The aim of this study was to investigate the progression of cortical thinning and gray-matter (GM) volume loss in early Parkinsons disease (PD). MRI and neuropsychological assessment were obtained at baseline and follow-up (mean ± standard deviation = 35.50 ± 1.88 months) in a group of 16 early-PD patients (H & Y stage ?II and disease duration ?5 years) and 15 healthy controls matched for age, gender, and years of education. FreeSurfer software was used for the analysis of cortical thickness as well as for cortical and subcortical volumetric analyses. Voxel-based morphometry analysis was performed using SPM8. Compared to controls, PD patients showed greater regional cortical thinning in bilateral frontotemporal regions as well as greater over-time total GM loss and amygdalar volume reduction. PD patients and controls presented similar over-time changes in cognitive functioning. In early-PD patients, global GM loss, amygdalar atrophy, and cortical thinning in frontotemporal regions are specifically associated with the PD-degenerative process.
In a previous functional MRI (fMRI) study, we found that patients with Parkinsons disease (PD) presented with dysfunctions in the recruitment of recognition memory networks. We aimed to investigate the changes in these networks over time.
Obesity is a multifactorial disease caused by the interaction between genotype and environment, and it is considered to be a type of addictive alteration. The A1 allele of the DRD2/ANKK1-TaqIA gene has been associated with addictive disorders, with obesity and with the performance in executive functions. The 7 repeat allele of the DRD4 gene has likewise been associated with the performance in executive functions, as well as with addictive behaviors and impulsivity. Participants were included in the obesity group (N?=?42) if their body mass index (BMI) was equal to or above 30, and in the lean group (N?=?42) if their BMI was below 25. The DRD2/ANKK1-TaqIA and DRD4 VNTR polymorphisms were obtained. All subjects underwent neuropsychological assessment. Eating behavior traits were evaluated. The DRD2/ANKK1-TaqIA A1-allele status had a significant effect on almost all the executive variables, but no significant DRD4 7R-allele status effects were observed for any of the executive variables analyzed. There was a significant group x DRD2/ANKK1-TaqIA A1-allele status interaction effect on LN and group x DRD4 7R-allele status interaction effect on TMT B-A score. Being obese and a carrier of the A1 allele of DRD2/ANKK1-TaqIA or the 7R allele of DRD4 VNTR polymorphisms could confer a weakness as regards the performance of executive functions.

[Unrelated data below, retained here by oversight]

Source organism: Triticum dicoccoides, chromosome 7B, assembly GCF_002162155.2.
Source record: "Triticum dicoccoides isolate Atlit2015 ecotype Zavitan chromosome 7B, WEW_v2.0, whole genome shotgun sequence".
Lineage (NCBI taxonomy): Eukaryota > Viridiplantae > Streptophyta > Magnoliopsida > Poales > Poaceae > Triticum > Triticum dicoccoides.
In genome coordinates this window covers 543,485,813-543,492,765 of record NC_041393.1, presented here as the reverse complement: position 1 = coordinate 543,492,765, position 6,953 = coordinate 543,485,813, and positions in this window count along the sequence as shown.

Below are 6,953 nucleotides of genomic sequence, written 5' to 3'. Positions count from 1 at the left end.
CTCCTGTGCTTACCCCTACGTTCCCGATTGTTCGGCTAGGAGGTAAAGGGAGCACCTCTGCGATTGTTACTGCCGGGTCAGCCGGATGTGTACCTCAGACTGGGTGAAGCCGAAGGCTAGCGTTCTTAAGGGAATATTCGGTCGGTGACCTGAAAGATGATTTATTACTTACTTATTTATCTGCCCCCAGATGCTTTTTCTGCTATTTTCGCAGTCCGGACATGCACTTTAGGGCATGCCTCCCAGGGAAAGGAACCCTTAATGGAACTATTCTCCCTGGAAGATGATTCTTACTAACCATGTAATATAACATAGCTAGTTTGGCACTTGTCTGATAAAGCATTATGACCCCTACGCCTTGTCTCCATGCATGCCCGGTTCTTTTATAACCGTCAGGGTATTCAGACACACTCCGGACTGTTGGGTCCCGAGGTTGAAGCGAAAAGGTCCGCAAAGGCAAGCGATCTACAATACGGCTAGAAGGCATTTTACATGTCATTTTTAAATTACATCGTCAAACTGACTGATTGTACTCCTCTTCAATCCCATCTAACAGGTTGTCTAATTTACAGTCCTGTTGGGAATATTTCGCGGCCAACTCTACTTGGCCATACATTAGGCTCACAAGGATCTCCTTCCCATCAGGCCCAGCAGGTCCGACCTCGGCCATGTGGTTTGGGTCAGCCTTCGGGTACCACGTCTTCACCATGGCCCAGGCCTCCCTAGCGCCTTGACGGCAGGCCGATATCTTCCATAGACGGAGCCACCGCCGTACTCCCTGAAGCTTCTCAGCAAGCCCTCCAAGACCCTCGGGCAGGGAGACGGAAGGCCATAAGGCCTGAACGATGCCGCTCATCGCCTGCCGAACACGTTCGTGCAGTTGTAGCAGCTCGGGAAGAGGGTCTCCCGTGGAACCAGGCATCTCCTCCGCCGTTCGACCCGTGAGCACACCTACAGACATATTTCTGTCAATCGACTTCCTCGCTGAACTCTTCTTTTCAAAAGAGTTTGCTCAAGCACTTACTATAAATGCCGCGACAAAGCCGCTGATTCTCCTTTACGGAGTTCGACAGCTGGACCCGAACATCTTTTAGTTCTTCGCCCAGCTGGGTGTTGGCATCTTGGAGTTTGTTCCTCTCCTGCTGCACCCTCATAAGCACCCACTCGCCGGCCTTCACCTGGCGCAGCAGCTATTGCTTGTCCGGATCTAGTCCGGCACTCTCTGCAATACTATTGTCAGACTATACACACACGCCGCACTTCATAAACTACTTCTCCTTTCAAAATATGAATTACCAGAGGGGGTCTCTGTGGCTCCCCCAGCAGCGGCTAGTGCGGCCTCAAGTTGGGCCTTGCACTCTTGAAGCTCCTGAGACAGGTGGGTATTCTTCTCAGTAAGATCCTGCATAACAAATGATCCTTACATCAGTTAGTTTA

Obesity is a major health problem in modern societies. It has been related to abnormal functional organization of brain networks believed to process homeostatic (internal) and/or salience (external) information. This study used resting-state functional magnetic resonance imaging analysis to delineate possible functional changes in brain networks related to obesity. A group of 18 healthy adult participants with obesity were compared with a group of 16 lean participants while performing a resting-state task, with the data being evaluated by independent component analysis. Participants also completed a neuropsychological assessment. Results showed that the functional connectivity strength of the putamen nucleus in the salience network was increased in the obese group. We speculate that this abnormal activation may contribute to overeating through an imbalance between autonomic processing and reward processing of food stimuli. A correlation was also observed in obesity between activation of the putamen nucleus in the salience network and mental slowness, which is consistent with the notion that basal ganglia circuits modulate rapid processing of information.